High availability Sidekiq with Redis Sentinel

Tom Dooner
Brigade Engineering
2 min readAug 30, 2014


Setting up a Sidekiq queue tolerant of Redis failure has never been easier. This post will help you get your Ruby application connecting properly so you can reap the uptime benefits.

At Brigade we strive to be resilient to machine failure, so we use Redis Sentinel to create a cluster of replicas which will maintain the proper configuration in case of a Redis node accidentally being taken offline.

Configuring Sidekiq

Assuming you have a cluster of Redis sentinels already, you will need to configure Sidekiq to use them. If you simply follow the Sidekiq instructions and set a Redis URL, you will not reap the benefits of Redis Sentinel.

With this configuration, Sidekiq will correctly connect to your Redis cluster:

Put this in config/initializers/sidekiq.rb for Rails. An after_fork block in config/unicorn.rb is also a good spot.

Don’t forget to put the same configuration in a Sidekiq.configure_server block!

Verifying Redis Failover

Once you have a Redis cluster, how can you test the actual failover behavior? After installing the redis and redis-sentinel gems, it’s easy enough to watch the sentinels elect a new master.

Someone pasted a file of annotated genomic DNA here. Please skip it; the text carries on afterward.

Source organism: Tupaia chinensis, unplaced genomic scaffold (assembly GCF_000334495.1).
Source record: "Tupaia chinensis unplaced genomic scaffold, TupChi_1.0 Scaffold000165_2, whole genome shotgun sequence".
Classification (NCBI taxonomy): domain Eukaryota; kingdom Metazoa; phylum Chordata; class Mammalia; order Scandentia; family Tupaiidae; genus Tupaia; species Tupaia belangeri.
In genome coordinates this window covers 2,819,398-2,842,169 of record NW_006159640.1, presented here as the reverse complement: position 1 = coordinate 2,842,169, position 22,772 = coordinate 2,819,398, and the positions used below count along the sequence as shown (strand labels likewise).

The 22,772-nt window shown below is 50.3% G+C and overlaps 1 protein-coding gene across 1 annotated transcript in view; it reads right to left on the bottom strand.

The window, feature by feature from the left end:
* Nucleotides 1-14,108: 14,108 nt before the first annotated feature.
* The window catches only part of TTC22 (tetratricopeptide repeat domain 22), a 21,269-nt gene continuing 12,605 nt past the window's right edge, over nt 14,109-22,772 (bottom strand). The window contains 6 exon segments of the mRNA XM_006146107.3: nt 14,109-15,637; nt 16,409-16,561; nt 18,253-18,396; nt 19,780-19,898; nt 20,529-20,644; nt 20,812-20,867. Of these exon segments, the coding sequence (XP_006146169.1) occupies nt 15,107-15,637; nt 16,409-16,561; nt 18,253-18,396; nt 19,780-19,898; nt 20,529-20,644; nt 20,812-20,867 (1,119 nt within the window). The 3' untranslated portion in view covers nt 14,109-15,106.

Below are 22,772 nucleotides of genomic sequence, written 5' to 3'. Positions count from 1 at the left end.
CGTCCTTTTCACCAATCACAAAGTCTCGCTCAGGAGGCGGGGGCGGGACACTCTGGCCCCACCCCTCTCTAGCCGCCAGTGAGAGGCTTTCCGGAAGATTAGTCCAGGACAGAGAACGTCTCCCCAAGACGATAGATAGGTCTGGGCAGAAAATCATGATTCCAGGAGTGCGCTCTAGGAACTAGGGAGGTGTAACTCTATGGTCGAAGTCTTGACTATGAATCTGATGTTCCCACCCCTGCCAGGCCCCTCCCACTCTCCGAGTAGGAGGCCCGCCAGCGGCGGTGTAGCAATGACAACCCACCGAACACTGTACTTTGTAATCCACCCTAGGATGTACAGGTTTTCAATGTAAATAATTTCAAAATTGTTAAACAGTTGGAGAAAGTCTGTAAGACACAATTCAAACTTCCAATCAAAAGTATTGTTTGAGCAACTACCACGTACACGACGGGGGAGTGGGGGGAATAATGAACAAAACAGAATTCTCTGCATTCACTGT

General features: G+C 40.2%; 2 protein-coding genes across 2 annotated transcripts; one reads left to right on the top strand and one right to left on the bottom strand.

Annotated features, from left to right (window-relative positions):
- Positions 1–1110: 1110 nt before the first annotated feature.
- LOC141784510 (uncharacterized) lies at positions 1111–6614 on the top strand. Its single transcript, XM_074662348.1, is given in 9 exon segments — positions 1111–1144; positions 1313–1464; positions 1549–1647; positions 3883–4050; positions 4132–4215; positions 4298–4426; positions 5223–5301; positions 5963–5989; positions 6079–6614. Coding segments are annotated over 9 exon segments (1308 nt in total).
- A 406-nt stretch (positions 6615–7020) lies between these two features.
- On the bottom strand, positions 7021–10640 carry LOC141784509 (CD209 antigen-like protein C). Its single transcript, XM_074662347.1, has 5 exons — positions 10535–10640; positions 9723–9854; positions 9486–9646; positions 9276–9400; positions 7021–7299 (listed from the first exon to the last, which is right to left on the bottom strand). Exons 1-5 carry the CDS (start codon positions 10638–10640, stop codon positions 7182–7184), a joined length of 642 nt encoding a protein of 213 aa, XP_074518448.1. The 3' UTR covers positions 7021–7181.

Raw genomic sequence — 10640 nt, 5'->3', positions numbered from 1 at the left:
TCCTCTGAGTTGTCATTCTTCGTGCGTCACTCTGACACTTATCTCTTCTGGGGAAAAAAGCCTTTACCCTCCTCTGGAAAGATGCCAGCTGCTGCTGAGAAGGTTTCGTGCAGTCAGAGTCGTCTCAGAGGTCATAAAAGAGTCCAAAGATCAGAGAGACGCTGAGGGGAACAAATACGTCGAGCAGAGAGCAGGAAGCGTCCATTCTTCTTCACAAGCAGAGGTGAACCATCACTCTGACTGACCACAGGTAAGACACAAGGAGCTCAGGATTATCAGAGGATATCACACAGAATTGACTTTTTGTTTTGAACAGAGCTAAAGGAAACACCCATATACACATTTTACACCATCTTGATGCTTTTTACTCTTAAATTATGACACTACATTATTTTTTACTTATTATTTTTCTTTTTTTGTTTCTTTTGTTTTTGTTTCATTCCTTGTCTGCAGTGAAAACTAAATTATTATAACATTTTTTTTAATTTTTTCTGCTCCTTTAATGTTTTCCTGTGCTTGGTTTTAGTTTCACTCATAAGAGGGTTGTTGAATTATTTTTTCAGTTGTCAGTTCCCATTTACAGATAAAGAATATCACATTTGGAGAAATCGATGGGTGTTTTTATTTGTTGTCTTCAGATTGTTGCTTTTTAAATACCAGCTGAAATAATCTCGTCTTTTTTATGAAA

The script below connects to your Redis cluster (via the Sentinels) and enters an infinite loop doing the following:

  1. Stores a random value in the key ‘foo’
  2. Attempts to retrieve the value from the key ‘foo’
  3. Verifies that the initially set value equals the retrieved value.

While this is running, you should intentionally stop your Redis instance and watch as the Sentinels elect a new master.


A short script to test failover of a Redis cluster

The script is pretty noisy, but the output looks something like:

[Redis] command=SET args=”foo” “3745174"
[Redis] call_time=77.90 ms
[Redis] command=GET args=”foo”
[Redis] call_time=77.87 ms
Success (3745174 == 3745174) from redis://redis01.example.com:6379/0
[Redis] command=SET args=”foo” “5595371"
Trying next sentinel: sentinel01.example.com:26379
[…snip…] // I manually stop the master Redis instance here
[…snip…] // ~11 seconds elapse
Trying next sentinel: sentinel03.example.com:26379
[Redis] call_time=11689.83 ms
[Redis] command=GET args=”foo”
[Redis] call_time=76.89 ms
Success (5595371 == 5595371) from redis://redis02.example.com:6379/0
[Redis] command=SET args=”foo” “8804528"
[Redis] call_time=77.21 ms

Avoid Critical Sentinel Bugs

Importantly, if you’re using Redis Sentinel, ensure you’re using a recent version of Redis as previous versions of Redis / Sentinel have had “critical” bugs.

Cover Photo: CC BY-ND 2.0 from https://www.flickr.com/photos/russphotography/5565481576 (thanks, Russ!)